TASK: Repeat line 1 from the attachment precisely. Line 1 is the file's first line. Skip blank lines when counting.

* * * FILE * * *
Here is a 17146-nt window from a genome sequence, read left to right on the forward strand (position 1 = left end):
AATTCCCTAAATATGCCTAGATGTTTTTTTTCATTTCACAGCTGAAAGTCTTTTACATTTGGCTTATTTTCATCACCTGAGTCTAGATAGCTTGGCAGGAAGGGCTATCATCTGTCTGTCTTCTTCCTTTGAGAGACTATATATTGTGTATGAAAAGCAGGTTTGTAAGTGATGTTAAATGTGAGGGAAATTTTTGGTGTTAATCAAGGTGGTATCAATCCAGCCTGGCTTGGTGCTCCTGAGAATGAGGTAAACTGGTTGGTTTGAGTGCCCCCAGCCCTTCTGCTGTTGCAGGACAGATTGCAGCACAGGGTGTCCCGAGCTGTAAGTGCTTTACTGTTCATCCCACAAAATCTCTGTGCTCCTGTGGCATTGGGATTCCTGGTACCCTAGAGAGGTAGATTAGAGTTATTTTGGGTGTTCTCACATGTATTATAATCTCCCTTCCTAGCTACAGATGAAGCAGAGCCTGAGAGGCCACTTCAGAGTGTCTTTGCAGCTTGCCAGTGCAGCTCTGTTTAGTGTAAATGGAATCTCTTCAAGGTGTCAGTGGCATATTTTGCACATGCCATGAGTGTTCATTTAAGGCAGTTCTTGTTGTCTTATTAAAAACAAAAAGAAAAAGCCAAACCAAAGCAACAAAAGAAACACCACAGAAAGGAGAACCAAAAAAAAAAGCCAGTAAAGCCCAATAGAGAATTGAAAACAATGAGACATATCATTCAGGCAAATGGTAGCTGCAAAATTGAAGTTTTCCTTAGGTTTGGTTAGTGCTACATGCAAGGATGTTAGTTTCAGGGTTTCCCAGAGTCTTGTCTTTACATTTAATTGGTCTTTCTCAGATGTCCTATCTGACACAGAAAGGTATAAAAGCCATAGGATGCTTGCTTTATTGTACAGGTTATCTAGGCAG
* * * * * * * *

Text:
Here is a 17146-nt window from a genome sequence, read left to right on the forward strand (position 1 = left end):